Programming textbooks, documentation, and example code all tend to gloss over error handling.
There are legitimate reasons for this: error handling code takes up a lot of space, and that can fill up a text book. Since it can take up more space than the “straight-path” code, it can be distracting from the goal of teaching that straight path. So we end up with example code with comments like:
// add error checking here
As a result of this, many software developers never learn good error handling techniques.
A few years back, I went in for LASIK eye surgery. That’s where a computer-directed laser burns your eye into the proper shape so you can see better (or something like that; the details aren’t important). When researching my options, I read advice that repeated the importance of having a good doctor in charge. In almost all cases, the computer-directed laser does a fine job and the doctor is mostly a bystander. But in the off chance that something goes wrong, you want someone who can step in and set things right.
That’s the importance of error handling.
You may test your software on crystal clean data on a super-high-speed internet connection, with well-behaved users, on a device with tons of storage space.
But in the real world, in the wild wild west where software actually gets used, those things may not be the case. Phones run out of storage; internet connections go out or slow down; users tap the wrong buttons, forget their passwords. Some even intentionally break things. Data gets corrupted, and is often wrong and incomplete.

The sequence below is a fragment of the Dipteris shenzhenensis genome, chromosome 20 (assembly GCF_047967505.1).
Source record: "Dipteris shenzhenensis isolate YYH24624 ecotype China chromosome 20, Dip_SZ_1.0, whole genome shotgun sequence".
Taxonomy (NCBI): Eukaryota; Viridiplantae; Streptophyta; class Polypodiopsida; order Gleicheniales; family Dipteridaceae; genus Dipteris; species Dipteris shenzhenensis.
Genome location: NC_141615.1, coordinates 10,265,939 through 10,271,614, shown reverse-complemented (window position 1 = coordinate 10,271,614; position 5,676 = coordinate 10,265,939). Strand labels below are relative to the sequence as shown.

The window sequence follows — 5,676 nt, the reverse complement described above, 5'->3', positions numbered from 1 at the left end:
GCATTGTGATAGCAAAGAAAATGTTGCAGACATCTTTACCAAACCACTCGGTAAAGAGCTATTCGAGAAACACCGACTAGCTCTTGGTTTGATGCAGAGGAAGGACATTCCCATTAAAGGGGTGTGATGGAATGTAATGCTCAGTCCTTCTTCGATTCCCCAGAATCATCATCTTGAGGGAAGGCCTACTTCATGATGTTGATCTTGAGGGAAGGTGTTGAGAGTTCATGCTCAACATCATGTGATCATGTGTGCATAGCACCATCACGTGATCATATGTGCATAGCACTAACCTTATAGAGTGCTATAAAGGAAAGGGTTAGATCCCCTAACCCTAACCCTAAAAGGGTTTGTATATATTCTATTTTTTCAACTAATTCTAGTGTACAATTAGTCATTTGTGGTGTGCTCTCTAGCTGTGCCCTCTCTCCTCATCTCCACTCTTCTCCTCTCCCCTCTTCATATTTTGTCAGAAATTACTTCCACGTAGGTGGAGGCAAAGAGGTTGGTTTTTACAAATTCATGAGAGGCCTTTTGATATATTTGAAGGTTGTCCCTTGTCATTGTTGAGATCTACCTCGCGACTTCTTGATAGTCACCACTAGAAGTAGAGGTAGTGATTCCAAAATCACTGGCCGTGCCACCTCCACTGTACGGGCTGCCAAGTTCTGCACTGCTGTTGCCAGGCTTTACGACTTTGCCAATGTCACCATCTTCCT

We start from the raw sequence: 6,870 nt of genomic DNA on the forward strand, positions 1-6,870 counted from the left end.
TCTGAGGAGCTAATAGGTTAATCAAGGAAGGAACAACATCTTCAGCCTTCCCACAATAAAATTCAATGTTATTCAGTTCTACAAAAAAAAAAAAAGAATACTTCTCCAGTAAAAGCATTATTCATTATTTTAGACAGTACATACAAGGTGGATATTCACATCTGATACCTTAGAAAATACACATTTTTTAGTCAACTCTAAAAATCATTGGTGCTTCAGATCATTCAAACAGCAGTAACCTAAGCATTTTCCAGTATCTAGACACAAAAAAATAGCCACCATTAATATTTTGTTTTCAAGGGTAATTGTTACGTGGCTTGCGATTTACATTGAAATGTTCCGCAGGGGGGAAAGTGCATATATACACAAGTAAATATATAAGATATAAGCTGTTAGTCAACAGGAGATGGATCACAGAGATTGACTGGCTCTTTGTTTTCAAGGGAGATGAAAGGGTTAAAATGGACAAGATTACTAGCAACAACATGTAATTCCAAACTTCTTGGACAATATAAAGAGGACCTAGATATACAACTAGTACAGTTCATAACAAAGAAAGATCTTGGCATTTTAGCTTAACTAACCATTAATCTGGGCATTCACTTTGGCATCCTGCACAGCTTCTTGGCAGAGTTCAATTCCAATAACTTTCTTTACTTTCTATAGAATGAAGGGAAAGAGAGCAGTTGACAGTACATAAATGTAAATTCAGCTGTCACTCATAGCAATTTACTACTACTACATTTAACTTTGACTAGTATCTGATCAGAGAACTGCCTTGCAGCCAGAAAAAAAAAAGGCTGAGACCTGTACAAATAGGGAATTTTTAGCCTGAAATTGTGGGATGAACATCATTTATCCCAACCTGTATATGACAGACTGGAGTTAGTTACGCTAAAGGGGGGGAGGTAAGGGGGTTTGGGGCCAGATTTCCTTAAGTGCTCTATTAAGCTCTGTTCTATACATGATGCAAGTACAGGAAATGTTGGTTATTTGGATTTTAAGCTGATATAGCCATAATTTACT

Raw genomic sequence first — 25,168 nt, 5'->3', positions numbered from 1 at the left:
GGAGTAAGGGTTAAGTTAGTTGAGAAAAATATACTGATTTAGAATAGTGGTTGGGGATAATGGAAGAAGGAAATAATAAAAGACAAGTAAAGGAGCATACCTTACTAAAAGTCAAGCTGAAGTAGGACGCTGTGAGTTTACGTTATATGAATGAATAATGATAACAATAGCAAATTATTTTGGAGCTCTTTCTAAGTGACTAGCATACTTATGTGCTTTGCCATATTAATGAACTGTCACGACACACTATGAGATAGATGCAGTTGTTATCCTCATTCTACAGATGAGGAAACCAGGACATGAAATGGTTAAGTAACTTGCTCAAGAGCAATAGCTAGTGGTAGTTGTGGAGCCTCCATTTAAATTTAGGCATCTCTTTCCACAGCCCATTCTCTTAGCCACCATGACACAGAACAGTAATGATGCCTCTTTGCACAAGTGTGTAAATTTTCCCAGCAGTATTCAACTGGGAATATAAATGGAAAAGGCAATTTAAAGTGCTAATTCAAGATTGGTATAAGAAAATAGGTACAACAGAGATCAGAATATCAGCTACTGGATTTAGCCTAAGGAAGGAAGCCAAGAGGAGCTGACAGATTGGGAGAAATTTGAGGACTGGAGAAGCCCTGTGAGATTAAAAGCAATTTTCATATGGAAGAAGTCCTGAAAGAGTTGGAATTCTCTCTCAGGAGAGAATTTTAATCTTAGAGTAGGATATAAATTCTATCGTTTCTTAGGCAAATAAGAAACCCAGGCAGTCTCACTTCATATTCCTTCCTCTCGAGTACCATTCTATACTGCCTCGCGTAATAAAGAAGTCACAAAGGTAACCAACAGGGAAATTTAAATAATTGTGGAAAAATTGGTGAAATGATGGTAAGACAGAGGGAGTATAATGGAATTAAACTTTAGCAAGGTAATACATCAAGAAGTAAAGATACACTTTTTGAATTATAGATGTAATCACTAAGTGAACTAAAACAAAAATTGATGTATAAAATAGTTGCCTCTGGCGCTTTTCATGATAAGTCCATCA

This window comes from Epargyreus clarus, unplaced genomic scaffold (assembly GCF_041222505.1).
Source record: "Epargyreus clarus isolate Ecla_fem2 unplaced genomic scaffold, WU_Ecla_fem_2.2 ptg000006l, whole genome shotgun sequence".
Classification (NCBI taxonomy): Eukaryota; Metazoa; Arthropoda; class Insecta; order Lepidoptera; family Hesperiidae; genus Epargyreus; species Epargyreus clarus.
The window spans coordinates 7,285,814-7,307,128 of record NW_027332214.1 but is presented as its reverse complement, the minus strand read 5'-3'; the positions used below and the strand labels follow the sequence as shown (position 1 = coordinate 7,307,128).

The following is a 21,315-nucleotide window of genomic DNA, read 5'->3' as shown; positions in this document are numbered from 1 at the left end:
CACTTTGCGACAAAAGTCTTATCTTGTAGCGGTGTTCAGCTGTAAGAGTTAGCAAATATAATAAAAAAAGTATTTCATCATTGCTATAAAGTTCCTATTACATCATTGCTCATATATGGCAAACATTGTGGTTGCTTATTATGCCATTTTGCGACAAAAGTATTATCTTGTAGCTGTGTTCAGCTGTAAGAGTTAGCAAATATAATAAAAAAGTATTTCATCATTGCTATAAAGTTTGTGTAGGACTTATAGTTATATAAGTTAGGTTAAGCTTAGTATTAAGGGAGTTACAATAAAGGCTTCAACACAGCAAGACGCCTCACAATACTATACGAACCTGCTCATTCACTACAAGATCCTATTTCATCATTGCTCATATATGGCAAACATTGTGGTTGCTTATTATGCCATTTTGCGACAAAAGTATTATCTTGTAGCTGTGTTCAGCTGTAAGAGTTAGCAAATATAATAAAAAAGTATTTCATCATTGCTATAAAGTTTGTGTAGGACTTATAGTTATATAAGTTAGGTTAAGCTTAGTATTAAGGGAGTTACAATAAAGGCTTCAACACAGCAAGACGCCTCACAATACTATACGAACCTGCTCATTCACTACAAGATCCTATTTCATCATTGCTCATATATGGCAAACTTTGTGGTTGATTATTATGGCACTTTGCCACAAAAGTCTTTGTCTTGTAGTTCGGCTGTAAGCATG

Your code needs to handle all these things.
The test of a robust program is not what happens when all conditions are perfect, but how it handles those situations when something goes wrong. Excuse the dramatic title, but in this sense error handling is programming: you can’t do good programming without good error handling.
It’s hard to write general advice about error handling, because the appropriate behavior varies so much between products. But it’s a good idea to start at the top level.
How do you want to present errors to the user? It’s better if your program can resolve the issue without involving the user at all, but of course that’s not always possible. Therefore, take some time to think about how to let the user know that something has gone wrong. The user experience for error-cases is often an afterthought, but that is when your users’ sense of goodwill is at its most vulnerable, so you should make sure to reassure them.
Differentiate between technical error descriptions (like “invalid JSON response”) and user-facing messages (like “there was a problem getting your information”). You need both. You may even want a marketing or UX team to write the user-facing messages. Get them translated into whatever languages you support. Make the messages professional, not cutesy. (Saying “oopsy! ?” to an already annoyed user is not going to go well.)
Show the user-friendly errors to the user, and write the technical details to a log file or service.
The technical error report should include as much information as possible: anything that could help you track down what went wrong. For example, include the full text of a network response, if feasible. In pre-release builds, you could even include source files and line numbers.
It’s useful to have a general logging system in place too, so you can look back in time to see what led up to the error.
One word of caution: be careful not to create a security risk with your logging. Avoid storing sensitive data such as credit card numbers, passwords, or access tokens in a log file or crash log.